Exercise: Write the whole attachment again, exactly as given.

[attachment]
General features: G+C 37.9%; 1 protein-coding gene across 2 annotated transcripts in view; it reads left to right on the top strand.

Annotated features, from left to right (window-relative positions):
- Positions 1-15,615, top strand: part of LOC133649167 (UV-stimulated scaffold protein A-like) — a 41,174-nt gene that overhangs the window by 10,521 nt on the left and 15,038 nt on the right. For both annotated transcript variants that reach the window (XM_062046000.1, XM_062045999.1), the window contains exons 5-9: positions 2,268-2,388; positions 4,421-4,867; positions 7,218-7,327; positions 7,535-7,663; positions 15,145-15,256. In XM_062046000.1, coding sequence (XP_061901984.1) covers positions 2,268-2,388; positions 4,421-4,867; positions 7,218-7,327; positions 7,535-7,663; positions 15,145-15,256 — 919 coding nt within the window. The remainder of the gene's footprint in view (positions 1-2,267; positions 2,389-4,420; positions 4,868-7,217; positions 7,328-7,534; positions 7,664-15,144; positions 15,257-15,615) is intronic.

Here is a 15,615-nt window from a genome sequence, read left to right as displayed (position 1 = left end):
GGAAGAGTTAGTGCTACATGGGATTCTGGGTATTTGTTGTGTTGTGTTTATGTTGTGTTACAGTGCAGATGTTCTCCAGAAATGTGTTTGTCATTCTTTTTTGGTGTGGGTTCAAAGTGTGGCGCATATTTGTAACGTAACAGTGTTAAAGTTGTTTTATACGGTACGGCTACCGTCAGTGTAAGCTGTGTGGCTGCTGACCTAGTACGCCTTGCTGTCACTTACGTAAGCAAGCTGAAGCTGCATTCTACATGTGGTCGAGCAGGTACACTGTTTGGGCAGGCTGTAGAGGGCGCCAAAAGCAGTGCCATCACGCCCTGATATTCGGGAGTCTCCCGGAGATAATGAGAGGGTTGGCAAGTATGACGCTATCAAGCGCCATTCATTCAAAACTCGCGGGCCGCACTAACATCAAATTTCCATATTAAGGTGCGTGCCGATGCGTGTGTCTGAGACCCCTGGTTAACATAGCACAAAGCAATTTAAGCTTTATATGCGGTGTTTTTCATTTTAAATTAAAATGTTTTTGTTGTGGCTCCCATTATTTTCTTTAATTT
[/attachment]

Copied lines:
General features: G+C 37.9%; 1 protein-coding gene across 2 annotated transcripts in view; it reads left to right on the top strand.

Annotated features, from left to right (window-relative positions):
- Positions 1-15,615, top strand: part of LOC133649167 (UV-stimulated scaffold protein A-like) — a 41,174-nt gene that overhangs the window by 10,521 nt on the left and 15,038 nt on the right. For both annotated transcript variants that reach the window (XM_062046000.1, XM_062045999.1), the window contains exons 5-9: positions 2,268-2,388; positions 4,421-4,867; positions 7,218-7,327; positions 7,535-7,663; positions 15,145-15,256. In XM_062046000.1, coding sequence (XP_061901984.1) covers positions 2,268-2,388; positions 4,421-4,867; positions 7,218-7,327; positions 7,535-7,663; positions 15,145-15,256 — 919 coding nt within the window. The remainder of the gene's footprint in view (positions 1-2,267; positions 2,389-4,420; positions 4,868-7,217; positions 7,328-7,534; positions 7,664-15,144; positions 15,257-15,615) is intronic.

Here is a 15,615-nt window from a genome sequence, read left to right as displayed (position 1 = left end):
GGAAGAGTTAGTGCTACATGGGATTCTGGGTATTTGTTGTGTTGTGTTTATGTTGTGTTACAGTGCAGATGTTCTCCAGAAATGTGTTTGTCATTCTTTTTTGGTGTGGGTTCAAAGTGTGGCGCATATTTGTAACGTAACAGTGTTAAAGTTGTTTTATACGGTACGGCTACCGTCAGTGTAAGCTGTGTGGCTGCTGACCTAGTACGCCTTGCTGTCACTTACGTAAGCAAGCTGAAGCTGCATTCTACATGTGGTCGAGCAGGTACACTGTTTGGGCAGGCTGTAGAGGGCGCCAAAAGCAGTGCCATCACGCCCTGATATTCGGGAGTCTCCCGGAGATAATGAGAGGGTTGGCAAGTATGACGCTATCAAGCGCCATTCATTCAAAACTCGCGGGCCGCACTAACATCAAATTTCCATATTAAGGTGCGTGCCGATGCGTGTGTCTGAGACCCCTGGTTAACATAGCACAAAGCAATTTAAGCTTTATATGCGGTGTTTTTCATTTTAAATTAAAATGTTTTTGTTGTGGCTCCCATTATTTTCTTTAATTT